Define your visual language: Every element on your website should feel on brand, which means that they all have to align under the same visual language. To do this, choose a limited color palette and a set amounts of fonts for your website. Restrict your use of color to one main color and two to three accent colors in order to achieve a cohesive feel. Choose colors that evoke the right emotions to go with your establishment. For an organic coffee shop, for example, you might want to use a palette of greens and neutrals that give off a healthy and fresh vibe. For a pizza parlor, however, you might prefer a more appropriate warmer palette of reds and yellows.
This same frame of thought should be applied to the fonts used on your website. Here too, pick three fonts at the very most. Choose one font as your primary, to be used across titles and headers, another as the secondary to be used in your running text (for the majority of your writing and all paragraphs), and an optional third accent font (used less often, such as in sub-headers, buttons and navigational menu, etc.).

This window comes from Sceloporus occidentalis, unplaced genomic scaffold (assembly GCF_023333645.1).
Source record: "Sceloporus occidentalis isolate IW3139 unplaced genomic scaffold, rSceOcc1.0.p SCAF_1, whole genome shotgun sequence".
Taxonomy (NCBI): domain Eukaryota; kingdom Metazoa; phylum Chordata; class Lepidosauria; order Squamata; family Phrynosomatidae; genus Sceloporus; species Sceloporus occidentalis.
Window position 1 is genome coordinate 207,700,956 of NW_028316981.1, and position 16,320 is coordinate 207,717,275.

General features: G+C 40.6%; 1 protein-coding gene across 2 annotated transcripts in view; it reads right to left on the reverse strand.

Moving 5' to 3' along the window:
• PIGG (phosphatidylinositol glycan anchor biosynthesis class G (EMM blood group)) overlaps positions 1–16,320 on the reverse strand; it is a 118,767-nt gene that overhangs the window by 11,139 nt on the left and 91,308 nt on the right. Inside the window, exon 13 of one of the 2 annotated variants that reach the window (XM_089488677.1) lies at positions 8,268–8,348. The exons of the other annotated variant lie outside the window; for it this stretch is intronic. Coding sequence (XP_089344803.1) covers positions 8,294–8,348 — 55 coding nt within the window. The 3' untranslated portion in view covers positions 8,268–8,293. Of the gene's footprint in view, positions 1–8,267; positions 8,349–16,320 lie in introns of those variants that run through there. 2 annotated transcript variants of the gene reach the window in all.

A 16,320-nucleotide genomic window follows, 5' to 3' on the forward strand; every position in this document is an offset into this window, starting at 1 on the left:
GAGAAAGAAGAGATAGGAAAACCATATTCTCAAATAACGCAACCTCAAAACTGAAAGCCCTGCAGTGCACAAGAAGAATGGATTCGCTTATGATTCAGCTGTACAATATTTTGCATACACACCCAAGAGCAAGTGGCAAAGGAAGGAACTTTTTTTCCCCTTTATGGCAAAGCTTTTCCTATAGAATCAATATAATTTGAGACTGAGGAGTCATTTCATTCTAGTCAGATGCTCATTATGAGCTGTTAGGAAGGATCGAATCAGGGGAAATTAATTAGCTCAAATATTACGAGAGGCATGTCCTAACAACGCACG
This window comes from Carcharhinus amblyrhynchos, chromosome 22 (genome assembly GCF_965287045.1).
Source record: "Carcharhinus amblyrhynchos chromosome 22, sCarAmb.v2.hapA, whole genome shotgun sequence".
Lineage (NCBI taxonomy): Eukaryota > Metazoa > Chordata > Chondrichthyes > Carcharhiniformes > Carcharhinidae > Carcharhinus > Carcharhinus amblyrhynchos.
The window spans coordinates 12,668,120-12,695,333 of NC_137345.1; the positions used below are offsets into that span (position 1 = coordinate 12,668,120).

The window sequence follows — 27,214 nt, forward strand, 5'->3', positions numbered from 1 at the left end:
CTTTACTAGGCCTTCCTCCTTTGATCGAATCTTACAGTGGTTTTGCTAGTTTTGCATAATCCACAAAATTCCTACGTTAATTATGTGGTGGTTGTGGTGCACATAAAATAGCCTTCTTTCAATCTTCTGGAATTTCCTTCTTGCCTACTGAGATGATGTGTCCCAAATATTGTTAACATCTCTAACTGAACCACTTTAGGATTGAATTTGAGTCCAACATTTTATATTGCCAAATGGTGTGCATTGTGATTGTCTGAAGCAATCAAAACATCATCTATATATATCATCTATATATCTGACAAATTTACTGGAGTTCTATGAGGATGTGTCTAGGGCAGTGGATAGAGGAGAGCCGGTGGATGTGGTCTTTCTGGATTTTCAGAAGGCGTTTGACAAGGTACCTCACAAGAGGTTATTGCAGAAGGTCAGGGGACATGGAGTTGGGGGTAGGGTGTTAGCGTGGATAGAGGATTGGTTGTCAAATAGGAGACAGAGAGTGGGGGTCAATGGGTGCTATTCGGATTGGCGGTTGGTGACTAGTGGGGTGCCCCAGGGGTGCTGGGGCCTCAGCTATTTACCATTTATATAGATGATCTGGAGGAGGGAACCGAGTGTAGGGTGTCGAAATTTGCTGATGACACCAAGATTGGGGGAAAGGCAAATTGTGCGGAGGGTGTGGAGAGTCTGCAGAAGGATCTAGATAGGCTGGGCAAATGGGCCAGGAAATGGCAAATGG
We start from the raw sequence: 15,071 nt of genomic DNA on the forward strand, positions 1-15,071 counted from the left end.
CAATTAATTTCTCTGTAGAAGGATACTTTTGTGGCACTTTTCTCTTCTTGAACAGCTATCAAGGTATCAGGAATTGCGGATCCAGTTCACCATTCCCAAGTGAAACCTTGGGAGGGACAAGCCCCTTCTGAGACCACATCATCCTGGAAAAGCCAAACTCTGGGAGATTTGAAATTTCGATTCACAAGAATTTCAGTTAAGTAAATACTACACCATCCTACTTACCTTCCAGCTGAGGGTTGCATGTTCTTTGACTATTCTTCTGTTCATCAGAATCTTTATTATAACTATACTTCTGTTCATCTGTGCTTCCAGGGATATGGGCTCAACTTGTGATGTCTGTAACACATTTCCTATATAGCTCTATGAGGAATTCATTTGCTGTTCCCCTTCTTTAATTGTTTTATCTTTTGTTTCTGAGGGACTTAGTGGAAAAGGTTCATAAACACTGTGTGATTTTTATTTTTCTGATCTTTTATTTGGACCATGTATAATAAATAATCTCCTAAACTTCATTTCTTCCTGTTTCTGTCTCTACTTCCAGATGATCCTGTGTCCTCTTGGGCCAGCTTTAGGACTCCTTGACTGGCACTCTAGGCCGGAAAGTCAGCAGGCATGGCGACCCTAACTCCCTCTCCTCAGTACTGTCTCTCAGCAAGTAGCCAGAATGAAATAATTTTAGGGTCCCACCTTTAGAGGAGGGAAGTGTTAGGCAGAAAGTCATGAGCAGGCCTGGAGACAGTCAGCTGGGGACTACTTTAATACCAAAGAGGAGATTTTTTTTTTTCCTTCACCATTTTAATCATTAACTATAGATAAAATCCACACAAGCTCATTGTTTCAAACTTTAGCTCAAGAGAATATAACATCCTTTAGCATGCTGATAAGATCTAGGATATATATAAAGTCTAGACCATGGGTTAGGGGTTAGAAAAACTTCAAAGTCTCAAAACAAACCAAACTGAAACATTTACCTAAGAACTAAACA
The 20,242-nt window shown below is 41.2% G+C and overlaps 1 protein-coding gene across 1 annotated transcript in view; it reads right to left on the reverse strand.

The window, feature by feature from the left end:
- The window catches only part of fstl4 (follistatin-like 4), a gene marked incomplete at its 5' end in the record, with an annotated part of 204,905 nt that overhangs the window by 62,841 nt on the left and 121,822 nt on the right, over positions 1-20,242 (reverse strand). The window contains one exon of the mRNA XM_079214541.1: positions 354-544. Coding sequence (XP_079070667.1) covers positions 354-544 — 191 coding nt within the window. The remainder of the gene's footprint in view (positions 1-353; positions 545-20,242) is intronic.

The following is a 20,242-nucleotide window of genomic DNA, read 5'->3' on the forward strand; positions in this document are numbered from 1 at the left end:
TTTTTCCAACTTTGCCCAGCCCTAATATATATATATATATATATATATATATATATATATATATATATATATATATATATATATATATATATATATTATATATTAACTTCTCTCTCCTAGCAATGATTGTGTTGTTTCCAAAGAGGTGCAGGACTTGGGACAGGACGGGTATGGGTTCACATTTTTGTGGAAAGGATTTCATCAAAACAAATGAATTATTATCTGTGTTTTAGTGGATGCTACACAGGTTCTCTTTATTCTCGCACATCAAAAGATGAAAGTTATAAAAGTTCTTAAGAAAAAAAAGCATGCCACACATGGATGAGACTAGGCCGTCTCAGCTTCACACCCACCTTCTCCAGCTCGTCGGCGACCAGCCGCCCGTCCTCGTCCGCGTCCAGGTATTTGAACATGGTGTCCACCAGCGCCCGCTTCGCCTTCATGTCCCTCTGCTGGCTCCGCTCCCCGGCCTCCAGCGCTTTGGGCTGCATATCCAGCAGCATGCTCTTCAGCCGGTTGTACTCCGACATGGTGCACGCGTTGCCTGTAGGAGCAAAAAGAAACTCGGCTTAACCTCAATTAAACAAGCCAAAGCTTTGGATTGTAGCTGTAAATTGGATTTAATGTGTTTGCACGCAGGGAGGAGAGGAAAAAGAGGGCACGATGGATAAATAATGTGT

Get a domain: Your domain name is the address to your website, such as https://www.wix.com. Your domain name should be the name of your restaurant, and preferably include a keyword that is affiliated with what you do (like the type of cuisine you serve, or the name of your town). For more information, consult this guide to choosing the right domain name for your website.
Tip: Not sure what to name your business yet? Use a restaurant name generator for inspiration and ideas.
05. Make sure you’re mobile friendly
More and more people today browse the internet from their smartphones. Optimizing your website for mobile is essential in making sure that it’s accessible even on the go (or alternatively, from the living room couch for an especially indulgent takeout order). All Wix sites are automatically converted into a mobile version, but it’s still worth going over yours to make changes as you see fit.